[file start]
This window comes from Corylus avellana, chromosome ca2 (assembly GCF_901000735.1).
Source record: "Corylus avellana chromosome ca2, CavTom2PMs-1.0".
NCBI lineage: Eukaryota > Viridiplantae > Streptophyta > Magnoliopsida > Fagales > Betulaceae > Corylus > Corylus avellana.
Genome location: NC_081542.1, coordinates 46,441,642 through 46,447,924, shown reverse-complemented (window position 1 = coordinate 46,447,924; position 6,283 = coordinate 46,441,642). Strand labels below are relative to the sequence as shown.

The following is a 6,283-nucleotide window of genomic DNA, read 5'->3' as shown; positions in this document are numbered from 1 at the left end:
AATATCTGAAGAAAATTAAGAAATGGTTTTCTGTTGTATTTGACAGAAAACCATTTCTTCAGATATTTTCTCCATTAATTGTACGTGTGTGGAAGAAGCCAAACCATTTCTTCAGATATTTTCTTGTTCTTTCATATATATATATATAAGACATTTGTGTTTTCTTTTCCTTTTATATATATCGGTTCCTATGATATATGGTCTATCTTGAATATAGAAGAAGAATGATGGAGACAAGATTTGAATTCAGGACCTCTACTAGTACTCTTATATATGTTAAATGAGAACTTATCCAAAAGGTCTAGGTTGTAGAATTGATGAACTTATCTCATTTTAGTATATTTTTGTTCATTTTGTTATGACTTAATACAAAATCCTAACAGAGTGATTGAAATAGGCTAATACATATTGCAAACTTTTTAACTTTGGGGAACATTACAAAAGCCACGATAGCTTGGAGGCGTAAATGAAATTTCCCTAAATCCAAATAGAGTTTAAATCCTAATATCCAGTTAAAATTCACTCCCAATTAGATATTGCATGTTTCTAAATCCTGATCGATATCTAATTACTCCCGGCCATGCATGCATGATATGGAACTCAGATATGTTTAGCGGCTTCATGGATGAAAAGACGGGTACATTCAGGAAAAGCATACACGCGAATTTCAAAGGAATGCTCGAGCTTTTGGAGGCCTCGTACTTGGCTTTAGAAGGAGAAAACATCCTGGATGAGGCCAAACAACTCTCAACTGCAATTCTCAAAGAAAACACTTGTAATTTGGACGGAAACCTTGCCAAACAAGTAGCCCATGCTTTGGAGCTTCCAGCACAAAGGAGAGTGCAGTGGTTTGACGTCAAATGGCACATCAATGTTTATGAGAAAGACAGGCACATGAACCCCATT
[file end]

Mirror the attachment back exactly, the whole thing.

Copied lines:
This window comes from Corylus avellana, chromosome ca2 (assembly GCF_901000735.1).
Source record: "Corylus avellana chromosome ca2, CavTom2PMs-1.0".
NCBI lineage: Eukaryota > Viridiplantae > Streptophyta > Magnoliopsida > Fagales > Betulaceae > Corylus > Corylus avellana.
Genome location: NC_081542.1, coordinates 46,441,642 through 46,447,924, shown reverse-complemented (window position 1 = coordinate 46,447,924; position 6,283 = coordinate 46,441,642). Strand labels below are relative to the sequence as shown.

The following is a 6,283-nucleotide window of genomic DNA, read 5'->3' as shown; positions in this document are numbered from 1 at the left end:
AATATCTGAAGAAAATTAAGAAATGGTTTTCTGTTGTATTTGACAGAAAACCATTTCTTCAGATATTTTCTCCATTAATTGTACGTGTGTGGAAGAAGCCAAACCATTTCTTCAGATATTTTCTTGTTCTTTCATATATATATATATAAGACATTTGTGTTTTCTTTTCCTTTTATATATATCGGTTCCTATGATATATGGTCTATCTTGAATATAGAAGAAGAATGATGGAGACAAGATTTGAATTCAGGACCTCTACTAGTACTCTTATATATGTTAAATGAGAACTTATCCAAAAGGTCTAGGTTGTAGAATTGATGAACTTATCTCATTTTAGTATATTTTTGTTCATTTTGTTATGACTTAATACAAAATCCTAACAGAGTGATTGAAATAGGCTAATACATATTGCAAACTTTTTAACTTTGGGGAACATTACAAAAGCCACGATAGCTTGGAGGCGTAAATGAAATTTCCCTAAATCCAAATAGAGTTTAAATCCTAATATCCAGTTAAAATTCACTCCCAATTAGATATTGCATGTTTCTAAATCCTGATCGATATCTAATTACTCCCGGCCATGCATGCATGATATGGAACTCAGATATGTTTAGCGGCTTCATGGATGAAAAGACGGGTACATTCAGGAAAAGCATACACGCGAATTTCAAAGGAATGCTCGAGCTTTTGGAGGCCTCGTACTTGGCTTTAGAAGGAGAAAACATCCTGGATGAGGCCAAACAACTCTCAACTGCAATTCTCAAAGAAAACACTTGTAATTTGGACGGAAACCTTGCCAAACAAGTAGCCCATGCTTTGGAGCTTCCAGCACAAAGGAGAGTGCAGTGGTTTGACGTCAAATGGCACATCAATGTTTATGAGAAAGACAGGCACATGAACCCCATT